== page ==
So…Who you got? League Championship Edition

Toronto vs. Kansas City

This isn’t just a matchup of the two best teams in the American League. It’s two front offices that mortgaged the future to win right now. It’s two rabid fan bases starving for a World Series championship. It’s two lineups generating runs in opposite fashion, with home ballparks that suit their specific needs. It’s two clubhouses riding emotional highs from thrilling comebacks.

It’s two teams with a chippy history.

Ten short weeks ago, the Royals and Blue Jays played a game that featured three hit-by-pitches, three ejections, several other up-and-in fastballs and one benches-clearing incident. Now they meet in the American League Championship Series, with Game 1 set for Friday at 7:30 p.m. ET on FOX and Sportsnet — and it should be nothing short of gripping.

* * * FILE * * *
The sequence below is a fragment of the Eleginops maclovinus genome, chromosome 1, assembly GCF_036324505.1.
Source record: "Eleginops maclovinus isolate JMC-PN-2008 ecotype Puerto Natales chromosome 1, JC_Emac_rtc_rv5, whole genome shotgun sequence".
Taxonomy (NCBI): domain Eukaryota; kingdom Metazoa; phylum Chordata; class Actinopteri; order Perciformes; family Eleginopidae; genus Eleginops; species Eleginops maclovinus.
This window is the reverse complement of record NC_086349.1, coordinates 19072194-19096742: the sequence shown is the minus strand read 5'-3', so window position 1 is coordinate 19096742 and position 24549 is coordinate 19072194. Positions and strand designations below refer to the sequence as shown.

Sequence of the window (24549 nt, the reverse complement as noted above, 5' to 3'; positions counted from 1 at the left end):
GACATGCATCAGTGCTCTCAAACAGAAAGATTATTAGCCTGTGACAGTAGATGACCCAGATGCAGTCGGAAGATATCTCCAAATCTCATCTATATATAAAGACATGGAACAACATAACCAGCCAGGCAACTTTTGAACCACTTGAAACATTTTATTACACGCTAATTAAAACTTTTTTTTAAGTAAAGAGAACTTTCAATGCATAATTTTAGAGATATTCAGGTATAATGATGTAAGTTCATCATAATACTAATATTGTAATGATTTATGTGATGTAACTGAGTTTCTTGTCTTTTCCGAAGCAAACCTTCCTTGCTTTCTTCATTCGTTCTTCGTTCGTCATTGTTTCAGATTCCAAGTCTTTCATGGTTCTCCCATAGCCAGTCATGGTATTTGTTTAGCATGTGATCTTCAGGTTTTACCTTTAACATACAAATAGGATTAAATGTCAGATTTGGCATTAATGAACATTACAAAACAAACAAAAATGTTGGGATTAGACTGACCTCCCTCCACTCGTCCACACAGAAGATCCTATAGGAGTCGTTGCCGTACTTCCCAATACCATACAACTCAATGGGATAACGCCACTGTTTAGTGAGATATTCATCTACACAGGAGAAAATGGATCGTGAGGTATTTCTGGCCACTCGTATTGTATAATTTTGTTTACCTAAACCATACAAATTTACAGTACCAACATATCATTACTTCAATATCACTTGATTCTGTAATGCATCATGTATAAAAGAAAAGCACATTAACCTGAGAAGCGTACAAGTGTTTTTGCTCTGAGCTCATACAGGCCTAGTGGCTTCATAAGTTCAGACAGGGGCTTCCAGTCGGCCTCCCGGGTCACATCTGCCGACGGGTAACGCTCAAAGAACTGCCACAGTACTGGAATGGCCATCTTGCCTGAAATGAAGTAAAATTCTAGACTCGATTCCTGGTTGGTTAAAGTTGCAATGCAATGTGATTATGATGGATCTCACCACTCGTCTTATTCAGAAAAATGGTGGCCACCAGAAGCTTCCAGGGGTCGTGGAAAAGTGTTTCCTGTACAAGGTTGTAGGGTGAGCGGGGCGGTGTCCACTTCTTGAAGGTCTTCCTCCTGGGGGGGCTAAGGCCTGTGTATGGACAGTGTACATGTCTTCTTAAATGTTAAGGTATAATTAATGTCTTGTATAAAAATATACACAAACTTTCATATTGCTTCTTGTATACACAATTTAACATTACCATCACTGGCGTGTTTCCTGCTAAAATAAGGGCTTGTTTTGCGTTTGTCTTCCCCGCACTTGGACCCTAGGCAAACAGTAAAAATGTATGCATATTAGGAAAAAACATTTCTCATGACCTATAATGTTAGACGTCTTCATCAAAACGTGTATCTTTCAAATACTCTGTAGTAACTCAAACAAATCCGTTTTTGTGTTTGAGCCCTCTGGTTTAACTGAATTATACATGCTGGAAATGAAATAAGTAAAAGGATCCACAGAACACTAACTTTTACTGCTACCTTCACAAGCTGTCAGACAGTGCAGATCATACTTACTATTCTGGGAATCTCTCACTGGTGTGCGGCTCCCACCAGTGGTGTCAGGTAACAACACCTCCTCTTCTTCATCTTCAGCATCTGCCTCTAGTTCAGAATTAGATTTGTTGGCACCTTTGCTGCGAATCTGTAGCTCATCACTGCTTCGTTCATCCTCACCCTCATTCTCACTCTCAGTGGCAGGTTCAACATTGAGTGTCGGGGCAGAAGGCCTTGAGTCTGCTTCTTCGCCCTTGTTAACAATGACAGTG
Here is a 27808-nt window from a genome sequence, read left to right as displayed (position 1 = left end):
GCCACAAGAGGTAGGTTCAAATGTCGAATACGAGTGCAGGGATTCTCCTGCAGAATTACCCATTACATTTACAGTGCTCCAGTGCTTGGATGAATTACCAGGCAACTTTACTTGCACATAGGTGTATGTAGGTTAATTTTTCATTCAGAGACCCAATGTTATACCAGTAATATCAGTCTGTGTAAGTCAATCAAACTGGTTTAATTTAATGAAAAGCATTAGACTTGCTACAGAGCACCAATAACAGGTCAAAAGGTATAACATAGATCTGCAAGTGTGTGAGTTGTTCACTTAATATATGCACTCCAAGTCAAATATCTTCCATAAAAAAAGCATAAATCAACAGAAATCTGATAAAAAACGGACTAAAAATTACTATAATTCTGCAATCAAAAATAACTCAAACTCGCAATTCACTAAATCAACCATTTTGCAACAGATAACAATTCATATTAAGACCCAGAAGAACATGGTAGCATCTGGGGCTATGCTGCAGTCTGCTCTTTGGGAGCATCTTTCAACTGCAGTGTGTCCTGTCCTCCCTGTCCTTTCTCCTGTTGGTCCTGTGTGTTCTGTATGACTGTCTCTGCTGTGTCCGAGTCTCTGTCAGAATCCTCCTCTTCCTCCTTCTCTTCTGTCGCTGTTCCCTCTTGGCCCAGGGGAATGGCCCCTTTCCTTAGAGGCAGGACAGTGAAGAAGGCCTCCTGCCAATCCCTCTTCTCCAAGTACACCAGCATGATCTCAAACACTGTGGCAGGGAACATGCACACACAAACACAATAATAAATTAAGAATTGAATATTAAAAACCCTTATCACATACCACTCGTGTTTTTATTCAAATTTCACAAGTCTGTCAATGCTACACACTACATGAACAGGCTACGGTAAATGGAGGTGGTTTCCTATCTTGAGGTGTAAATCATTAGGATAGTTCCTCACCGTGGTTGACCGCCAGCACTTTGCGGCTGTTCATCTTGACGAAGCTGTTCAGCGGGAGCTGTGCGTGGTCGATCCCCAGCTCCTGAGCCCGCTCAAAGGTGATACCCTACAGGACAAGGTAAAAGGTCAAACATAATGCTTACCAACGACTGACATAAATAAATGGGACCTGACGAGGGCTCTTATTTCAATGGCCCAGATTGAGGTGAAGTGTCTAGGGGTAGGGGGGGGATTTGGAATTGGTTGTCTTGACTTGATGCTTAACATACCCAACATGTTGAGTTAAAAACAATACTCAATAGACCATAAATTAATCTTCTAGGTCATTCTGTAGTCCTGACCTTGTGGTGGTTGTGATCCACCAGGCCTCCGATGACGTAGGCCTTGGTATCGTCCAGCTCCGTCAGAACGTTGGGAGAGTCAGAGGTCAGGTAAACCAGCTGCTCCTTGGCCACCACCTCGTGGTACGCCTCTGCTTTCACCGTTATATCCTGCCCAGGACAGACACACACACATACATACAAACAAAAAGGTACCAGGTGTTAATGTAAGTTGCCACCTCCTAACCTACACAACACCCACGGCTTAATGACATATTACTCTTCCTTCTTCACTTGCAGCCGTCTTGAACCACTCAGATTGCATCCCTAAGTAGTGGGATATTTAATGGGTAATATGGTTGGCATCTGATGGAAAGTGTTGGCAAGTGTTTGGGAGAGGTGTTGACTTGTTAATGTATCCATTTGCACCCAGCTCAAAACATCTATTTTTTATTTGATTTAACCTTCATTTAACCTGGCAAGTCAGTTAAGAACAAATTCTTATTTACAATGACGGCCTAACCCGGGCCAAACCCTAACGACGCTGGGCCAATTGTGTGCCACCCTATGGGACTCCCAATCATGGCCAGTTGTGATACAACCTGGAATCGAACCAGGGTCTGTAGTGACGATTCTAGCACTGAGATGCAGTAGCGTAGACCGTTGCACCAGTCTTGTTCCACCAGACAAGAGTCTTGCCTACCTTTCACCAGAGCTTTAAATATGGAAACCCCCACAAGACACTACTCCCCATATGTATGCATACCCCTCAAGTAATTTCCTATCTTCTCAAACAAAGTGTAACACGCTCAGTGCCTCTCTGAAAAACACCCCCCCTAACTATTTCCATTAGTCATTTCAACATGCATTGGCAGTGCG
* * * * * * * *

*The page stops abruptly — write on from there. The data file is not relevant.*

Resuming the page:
Chicago vs New York

There’s something special happening on Chicago’s North Side, and the vibe in Queens is just as wild.

With the Mets outlasting the Dodgers, 3-2, to win Game 5 of the National League Division Series on Thursday night, fans of two franchises that entered 2015 coming off a combined 11 consecutive losing seasons — six for the Mets, five for the Cubs — will get to cheer their teams on in the NL Championship Series.

So who you picking to advance to the final round?  In AL we have a bunch of “Bad Boys” and veterans.  In the NL, we have a bunch of young, exciting talent.

27 thoughts on “So…Who you got? League Championship Edition

  1. No young talent in the ALCS? Really?

    Kelvin Herrera – 25
    Yordano Ventura – 24
    Sal Perez – 25